Unopposed, re-elected commissioners speak out

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City Commissioners Sue Colson and Gene Hodges are unopposed in the May 3 Cedar Key election, thus winning automatic re-election to their seats.

It's a situation which begs the question: Does this happen very often?

According to long-time City Clerk Frances Hodges, while there have been unopposed candidates, there have only been two or three years without any elections.

The electoral process costs the city approximately $2,000 per year and when the water board also has open seats, they split the costs. This year, $2,500 is budgeted to factor in the contingency of a run-off and there is no water board election to share costs.

Gene Hodges is no stranger to public office. A native of Cedar Key, he served as a state representative for 18 years. Later he was appointed by Gov. Bob Martinez to serve on the state Parole Commission and was reappointed by Gov. Lawton Chiles — serving a total of eight years.

When asked about not having to fight for his seat this third term he said, “The greatest honor a politician can have is to not have opposition. It’s going to be a rough two years, I’m afraid, financially. But, I’m sure we will get through it and I really appreciate the opportunity”.

He added that while he would like to see the city accomplish more projects and make more improvements, “we are going to have to play defense more than offense this budget year— we just have to hold our own.”

Commissioner and former Mayor Sue Colson has served since 2003 and has faced some challengers in past elections. She attributed the lack of competition to her being mindful of the possibility of a contested election. “I feel I did run. My name was put out there and the result was that no one opposed me. People must have confidence in me. I took it as a confirmation of the direction I have been trying to assist Cedar Key in moving towards,” she said.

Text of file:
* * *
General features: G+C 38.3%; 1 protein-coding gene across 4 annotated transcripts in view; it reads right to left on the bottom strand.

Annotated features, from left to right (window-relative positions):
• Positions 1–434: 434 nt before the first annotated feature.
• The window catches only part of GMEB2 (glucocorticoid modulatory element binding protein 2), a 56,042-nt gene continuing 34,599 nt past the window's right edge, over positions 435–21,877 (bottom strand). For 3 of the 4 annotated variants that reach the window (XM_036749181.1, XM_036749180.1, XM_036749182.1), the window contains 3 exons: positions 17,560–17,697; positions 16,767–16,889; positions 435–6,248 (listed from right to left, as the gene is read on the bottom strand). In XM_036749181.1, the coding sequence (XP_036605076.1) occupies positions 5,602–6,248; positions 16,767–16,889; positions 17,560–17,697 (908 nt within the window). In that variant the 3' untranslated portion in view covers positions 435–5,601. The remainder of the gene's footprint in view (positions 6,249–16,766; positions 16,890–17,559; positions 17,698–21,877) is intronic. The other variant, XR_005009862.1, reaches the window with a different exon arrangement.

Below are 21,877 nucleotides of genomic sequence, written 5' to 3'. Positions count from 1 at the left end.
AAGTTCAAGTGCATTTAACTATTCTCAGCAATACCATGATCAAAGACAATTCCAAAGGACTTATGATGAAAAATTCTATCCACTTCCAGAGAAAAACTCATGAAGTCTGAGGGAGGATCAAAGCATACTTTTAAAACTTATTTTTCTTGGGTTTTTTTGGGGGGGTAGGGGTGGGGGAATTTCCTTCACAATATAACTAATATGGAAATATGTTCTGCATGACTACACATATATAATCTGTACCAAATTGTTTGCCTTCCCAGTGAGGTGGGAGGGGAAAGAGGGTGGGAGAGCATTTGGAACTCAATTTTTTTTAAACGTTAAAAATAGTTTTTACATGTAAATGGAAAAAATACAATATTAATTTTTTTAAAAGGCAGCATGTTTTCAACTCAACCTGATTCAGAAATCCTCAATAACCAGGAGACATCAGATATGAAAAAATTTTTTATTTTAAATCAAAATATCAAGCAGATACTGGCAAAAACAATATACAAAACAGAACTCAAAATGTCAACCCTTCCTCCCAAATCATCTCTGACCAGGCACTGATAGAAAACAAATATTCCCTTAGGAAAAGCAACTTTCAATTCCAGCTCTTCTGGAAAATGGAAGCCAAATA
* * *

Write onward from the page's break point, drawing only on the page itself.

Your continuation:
Colson was a public servant long before she was on the commission. She was appointed to and served for 12 years on the Suwannee River Water Management Governing Board. She was on the citizen advisory board for Project Ocean, that brought clam farming to Cedar Key after the net ban amendment was approved, and is the projects director for the Cedar Key Aquaculture Association board of directors.

While happy about the “tremendous momentum of the positive projects, amounts of grant money the city has received and improvements that have been made,” it is “very worrisome to me” that the resignation of City Administrator and CRA Director Greg Lang is leaving a tremendous void.

“The diversity is currently so strong on the commission that we don’t seem to have any cohesiveness. I hope we can develop the same sort of cohesiveness that got us these projects and grants.” She said that the resignations of Lang, City Attorney David Coffey and upcoming retirement of Hodges “all at one time” gives her great concern. But considering she served as mayor for one term and graduated from the year-long Natural Resources Leadership Institute program that teaches conflict resolution skills, and recently won her battle against cancer, she is glad to “be given the opportunity to be a strong leader for the town” again.